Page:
Workington

Workington to Cockermouth – important new route information

  • The route to Cockermouth is gradually reassuming its former shape following the floods of ’09. Late February ’11 saw the Calva Bridge reopen. Signage has been updated. Please report back if there are any further problems.   You still start from the lighthouse which you get to down Curwen Rd.

Cycle Shops

Bike Bank, 18-20 Market Place. 01900 603 337

Halfords, Derwent Howe Retail Park. 01900 601 635

About the town

Alongside some splendid Georgian architecture is some powerful industrial heritage to reflect the fact that Workington is an ancient market and erstwhile industrial boom town.  At the mouth of the River Derwent, parts of it date back to Roman times. But it was not until the 18th century, with the exploitation of local iron ore and coal, that Workington expanded to become a major industrial port. Having once provided the steel for nearly every country in the world’s railway lines, this grand old bruiser of a town fell into decline but with the help of European funding in 2007, its centre has gradually come back to life. How it rides this recession, however, is another matter.

Workington’s growth mirrors that of its neighbour, Whitehaven, eight miles down the coast. Iron and steel manufacturing have always been at the heart of life here, and it was in this town that  Henry Bessemer first introduced his revolutionary steel making process, florally commemorated in this picture. In recent years, with the decline of the steel industry and coal mining, the town has had to diversify and with the refurbishment of the town centre it is ready to welcome tourists to its heart. The advantage of starting here is that the opening leg of the journey is seven miles shorter, has gentler gradients and passes through the Georgian market town of Cockermouth. It is also close to, and goes through, Camerton, where the church sits prettily on the banks of the Derwent and the splendidly named Black Tom Inn beckons alluringly to passers-by. It has some nice churches. The parish church of St Michael’s has been on its present site since the 7th century, although the 12th century Norman church was replaced in 1770 by a larger building. Sadly this was severely damaged by fire in 1994, but has since undergone a major rebuilding programme. St John’s Church was built in 1823 to commemorate the battle of Waterloo, to a design by Thomas Hardwick. It is built of local sandstone, and bears some resemblance to Inigo Jones’s St Paul’s Church in Covent Garden, London.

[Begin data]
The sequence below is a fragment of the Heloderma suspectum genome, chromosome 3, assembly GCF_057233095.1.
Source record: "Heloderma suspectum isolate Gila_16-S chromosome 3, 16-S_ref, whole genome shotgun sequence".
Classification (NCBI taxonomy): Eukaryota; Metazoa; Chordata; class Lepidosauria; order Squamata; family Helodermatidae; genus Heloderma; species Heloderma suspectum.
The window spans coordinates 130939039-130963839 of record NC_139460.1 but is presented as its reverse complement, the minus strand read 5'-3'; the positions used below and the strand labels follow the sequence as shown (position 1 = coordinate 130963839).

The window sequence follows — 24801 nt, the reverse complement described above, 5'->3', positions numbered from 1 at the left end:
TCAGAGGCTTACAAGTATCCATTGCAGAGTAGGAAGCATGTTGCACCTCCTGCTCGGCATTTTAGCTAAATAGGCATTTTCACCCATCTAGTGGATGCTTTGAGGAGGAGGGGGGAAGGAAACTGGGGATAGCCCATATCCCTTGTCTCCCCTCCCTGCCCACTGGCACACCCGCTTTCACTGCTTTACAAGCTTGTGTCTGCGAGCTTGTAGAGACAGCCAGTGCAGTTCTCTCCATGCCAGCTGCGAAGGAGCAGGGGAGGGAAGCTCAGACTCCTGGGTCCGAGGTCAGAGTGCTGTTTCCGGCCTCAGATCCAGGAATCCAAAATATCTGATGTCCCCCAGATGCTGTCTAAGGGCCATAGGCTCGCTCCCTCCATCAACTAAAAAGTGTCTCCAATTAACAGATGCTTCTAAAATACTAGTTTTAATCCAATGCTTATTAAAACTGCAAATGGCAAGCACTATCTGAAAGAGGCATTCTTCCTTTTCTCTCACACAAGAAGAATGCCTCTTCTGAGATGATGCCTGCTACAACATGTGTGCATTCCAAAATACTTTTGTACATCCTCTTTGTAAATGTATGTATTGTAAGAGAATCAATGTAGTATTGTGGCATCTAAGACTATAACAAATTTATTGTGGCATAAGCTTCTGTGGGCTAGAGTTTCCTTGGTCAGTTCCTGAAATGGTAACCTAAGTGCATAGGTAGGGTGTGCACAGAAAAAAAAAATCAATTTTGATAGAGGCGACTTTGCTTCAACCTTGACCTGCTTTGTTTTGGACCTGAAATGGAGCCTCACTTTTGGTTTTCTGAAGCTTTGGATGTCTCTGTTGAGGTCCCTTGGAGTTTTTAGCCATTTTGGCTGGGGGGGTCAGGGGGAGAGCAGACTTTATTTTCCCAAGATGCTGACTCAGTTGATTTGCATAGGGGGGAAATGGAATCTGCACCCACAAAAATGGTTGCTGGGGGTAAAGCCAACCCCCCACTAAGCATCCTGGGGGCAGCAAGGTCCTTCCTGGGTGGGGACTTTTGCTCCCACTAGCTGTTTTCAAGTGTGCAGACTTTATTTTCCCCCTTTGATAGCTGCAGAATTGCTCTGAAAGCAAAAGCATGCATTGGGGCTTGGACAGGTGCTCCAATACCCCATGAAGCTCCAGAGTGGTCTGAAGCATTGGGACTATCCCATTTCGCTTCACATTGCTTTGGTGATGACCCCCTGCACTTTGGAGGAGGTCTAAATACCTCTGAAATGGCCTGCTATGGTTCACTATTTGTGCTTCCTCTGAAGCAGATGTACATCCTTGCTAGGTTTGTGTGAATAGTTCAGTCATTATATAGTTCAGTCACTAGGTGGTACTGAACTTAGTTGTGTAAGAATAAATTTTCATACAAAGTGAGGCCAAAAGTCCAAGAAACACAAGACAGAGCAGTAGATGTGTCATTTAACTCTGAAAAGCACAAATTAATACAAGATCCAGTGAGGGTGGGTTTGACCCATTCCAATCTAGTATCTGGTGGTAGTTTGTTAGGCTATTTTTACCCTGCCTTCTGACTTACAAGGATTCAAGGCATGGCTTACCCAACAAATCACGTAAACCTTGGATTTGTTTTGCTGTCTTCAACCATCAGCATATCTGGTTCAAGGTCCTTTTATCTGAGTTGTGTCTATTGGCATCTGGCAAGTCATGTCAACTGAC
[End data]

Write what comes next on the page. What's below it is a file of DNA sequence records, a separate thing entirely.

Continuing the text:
Workington Tourist Information Centre 01900 606699

Places of Interest

Workington Hall Workington Hall is built around a pele tower dating from the 14th century, and was once one of the finest manor houses in the region.

This striking ruin, once owned by the Curwen family, Lords of the Manor of Workington, gave shelter to Mary Queen of Scots on her last flight from Scotland before her imprisonment and execution.

It is said to be haunted by Henry Curwen, who sunk the nearby Jane Pit in the 19th century, the remains of which can be seen at nearby Mossbay.

Town Museum

The Helena Thompson Museum was bequeathed to the people of Workington by the eponymous Miss Thompson, a local philanthropist, in 1940. It houses displays of pottery, silver, glass, and furniture dating from Georgian times, as well as the social and industrial history of Workington and the surrounding area.